By Jason Krupp
Updated 05:00 12/01/2013
The collapse of Ross Asset Management snared 900 investors in what could turn out to be NZ’s biggest Ponzi scheme. Investors now face a massive struggle to claw back some losses.
‘Christopher’, a man in his early 60s, sits at a cafe in downtown Wellington, rattling off a detailed list of events that span 15 years, pausing often to wryly chuckle and shake his head.
It’s hard to marry his easygoing demeanour with the knowledge he’s recently seen his investment portfolio go instantly from about $2 million to zero. He says – with a shrug – that it’s a bit like grief, and he’s now at the acceptance phase.
“You recognise all the stages: you go through stunned disbelief, anger, depression and then gradually, gradually, acceptance. For me it took six weeks.”
Christopher is one of the 900-plus investors caught up in the collapse of Ross Asset Management, the Wellington wealth manager run by David Ross. The firm was raided by the Financial Markets Authority in early November after investors complained they were unable to access their funds or even reach Ross.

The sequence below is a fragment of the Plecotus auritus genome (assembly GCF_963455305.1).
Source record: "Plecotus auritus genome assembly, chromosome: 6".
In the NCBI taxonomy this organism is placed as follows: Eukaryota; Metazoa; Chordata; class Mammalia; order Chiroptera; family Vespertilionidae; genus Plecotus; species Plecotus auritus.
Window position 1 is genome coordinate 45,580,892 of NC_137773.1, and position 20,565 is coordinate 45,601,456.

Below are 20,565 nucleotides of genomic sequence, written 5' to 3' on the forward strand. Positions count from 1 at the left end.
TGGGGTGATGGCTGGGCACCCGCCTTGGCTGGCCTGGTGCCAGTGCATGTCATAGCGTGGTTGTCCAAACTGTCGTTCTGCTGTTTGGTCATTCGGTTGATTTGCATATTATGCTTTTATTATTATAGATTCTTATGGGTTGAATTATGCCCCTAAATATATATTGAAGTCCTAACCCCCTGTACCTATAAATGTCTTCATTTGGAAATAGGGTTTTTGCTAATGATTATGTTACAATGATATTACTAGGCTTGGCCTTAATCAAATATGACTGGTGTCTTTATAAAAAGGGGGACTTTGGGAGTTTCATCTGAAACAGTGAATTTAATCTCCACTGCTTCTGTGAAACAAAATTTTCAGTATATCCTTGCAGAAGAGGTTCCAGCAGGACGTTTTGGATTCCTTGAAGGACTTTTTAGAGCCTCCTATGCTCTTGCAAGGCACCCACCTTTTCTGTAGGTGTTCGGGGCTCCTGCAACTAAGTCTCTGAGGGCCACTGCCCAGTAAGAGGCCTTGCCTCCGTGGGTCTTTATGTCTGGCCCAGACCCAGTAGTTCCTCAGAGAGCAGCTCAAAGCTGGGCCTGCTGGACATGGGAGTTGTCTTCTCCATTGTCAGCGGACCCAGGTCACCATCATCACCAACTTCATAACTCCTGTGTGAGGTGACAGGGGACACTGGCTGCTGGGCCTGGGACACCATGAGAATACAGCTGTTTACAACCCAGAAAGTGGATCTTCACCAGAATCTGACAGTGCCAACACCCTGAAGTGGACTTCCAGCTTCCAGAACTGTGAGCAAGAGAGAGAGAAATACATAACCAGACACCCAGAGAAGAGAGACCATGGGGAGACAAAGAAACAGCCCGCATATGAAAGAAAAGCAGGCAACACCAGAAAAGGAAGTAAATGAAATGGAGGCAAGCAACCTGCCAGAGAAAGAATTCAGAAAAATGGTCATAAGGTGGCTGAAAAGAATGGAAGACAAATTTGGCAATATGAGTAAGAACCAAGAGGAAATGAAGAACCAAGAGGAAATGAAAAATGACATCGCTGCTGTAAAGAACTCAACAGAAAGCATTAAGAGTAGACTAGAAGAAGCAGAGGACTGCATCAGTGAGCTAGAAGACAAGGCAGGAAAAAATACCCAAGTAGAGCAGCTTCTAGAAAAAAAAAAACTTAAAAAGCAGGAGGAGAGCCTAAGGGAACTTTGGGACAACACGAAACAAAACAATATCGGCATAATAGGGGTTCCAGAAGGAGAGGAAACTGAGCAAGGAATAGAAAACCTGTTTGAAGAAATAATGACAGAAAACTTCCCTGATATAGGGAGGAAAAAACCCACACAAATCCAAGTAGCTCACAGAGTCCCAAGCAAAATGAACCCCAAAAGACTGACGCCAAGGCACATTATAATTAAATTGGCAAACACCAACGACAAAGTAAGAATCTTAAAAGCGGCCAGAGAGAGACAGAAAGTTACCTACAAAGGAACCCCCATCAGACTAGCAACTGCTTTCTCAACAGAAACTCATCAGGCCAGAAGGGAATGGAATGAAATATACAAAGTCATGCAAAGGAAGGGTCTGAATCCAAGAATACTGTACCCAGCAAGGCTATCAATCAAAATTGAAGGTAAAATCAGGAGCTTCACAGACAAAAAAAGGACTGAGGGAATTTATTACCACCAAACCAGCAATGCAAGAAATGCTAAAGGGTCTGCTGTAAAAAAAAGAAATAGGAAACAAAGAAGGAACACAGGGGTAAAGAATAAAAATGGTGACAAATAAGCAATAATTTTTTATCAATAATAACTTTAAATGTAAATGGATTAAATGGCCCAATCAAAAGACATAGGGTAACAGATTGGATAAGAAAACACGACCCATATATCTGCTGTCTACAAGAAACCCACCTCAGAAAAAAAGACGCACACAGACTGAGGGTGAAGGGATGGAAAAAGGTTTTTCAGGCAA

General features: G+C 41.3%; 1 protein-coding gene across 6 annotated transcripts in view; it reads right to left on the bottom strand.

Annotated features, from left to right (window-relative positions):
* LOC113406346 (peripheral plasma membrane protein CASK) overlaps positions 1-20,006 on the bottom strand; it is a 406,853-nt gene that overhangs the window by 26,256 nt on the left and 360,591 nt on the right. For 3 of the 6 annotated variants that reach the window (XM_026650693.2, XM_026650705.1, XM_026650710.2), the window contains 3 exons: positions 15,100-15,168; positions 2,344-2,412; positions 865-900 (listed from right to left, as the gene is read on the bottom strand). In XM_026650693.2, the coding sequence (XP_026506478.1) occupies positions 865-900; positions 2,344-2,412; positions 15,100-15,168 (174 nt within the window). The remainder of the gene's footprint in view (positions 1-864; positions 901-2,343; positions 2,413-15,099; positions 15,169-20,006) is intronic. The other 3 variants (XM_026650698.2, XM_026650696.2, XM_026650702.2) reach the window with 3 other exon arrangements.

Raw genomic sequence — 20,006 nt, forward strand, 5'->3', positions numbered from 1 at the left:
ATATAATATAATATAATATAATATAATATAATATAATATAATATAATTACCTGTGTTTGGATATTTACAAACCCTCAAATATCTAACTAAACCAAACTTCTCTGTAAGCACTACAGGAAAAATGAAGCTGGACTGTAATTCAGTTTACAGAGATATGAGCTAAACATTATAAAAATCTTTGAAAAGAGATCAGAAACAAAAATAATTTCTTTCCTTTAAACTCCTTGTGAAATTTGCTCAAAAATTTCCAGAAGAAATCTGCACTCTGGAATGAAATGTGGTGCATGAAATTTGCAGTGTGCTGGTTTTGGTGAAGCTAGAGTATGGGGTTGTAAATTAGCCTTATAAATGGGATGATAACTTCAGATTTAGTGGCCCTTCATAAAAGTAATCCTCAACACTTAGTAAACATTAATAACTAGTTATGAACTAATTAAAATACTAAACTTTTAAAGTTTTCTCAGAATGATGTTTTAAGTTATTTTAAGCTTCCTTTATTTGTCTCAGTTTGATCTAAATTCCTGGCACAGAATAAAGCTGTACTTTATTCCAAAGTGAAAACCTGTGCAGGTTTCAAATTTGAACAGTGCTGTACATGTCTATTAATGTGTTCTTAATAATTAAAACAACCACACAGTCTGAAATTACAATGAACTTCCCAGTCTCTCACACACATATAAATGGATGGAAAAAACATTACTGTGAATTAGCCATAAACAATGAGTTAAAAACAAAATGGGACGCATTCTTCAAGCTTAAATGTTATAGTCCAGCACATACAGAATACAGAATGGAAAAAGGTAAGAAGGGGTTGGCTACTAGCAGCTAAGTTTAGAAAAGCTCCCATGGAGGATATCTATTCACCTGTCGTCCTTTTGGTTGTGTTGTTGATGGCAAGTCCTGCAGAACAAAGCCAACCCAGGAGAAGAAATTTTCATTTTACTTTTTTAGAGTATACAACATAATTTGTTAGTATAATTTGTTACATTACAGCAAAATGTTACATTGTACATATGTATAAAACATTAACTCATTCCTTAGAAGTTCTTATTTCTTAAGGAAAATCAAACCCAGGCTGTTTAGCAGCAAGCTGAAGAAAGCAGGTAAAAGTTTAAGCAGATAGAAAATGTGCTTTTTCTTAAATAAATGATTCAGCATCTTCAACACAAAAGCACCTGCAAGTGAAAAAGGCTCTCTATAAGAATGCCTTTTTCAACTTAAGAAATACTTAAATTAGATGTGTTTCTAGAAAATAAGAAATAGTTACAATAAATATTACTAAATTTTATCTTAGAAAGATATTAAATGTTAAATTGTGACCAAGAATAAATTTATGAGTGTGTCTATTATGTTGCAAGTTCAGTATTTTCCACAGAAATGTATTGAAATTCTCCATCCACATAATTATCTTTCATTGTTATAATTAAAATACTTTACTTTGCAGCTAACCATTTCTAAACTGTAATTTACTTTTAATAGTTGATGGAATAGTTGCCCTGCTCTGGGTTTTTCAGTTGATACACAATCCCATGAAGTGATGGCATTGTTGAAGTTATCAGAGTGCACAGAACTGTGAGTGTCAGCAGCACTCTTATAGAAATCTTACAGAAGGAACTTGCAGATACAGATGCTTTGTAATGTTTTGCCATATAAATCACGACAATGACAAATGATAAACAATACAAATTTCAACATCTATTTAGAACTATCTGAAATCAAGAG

What has since emerged after an investigation by receiver PricewaterhouseCoopers is an investment portfolio purported to be worth $449.6m backed by just $10.5m in assets.
In addition, an analysis of the RAM bank accounts shows that since the year 2000 just over $303m was invested in the firm, while $29.8m was taken out in fees and investors withdrew $289.2m.
The records show withdrawals outpaced contributions for the first time in 2008, when the global financial crisis hit, but recovered the following year, with $30.5m going into RAM, while $28.7m was taken out in fees and withdrawals.
Critically, the recovery soon reversed and withdrawals outpaced contributions in 2010, 2011 and 2012, but those contributions still amounted to more than $80m during the same period.
In total, the funds withdrawn by investors in the 12-year period exceeded investor contributions by more than $60m.
For some that is a classic sign of a Ponzi scheme, where incoming funds are used to pay for withdrawals while maintaining the illusion the portfolio is still delivering market-eating returns.
IF David Ross is found to have been operating a Ponzi – and the receiver has yet to officially rule that he was – it creates a situation where some investors who withdrew their funds before the collapse of RAM profited from those who were entering it. It pits the haves against the have-nots.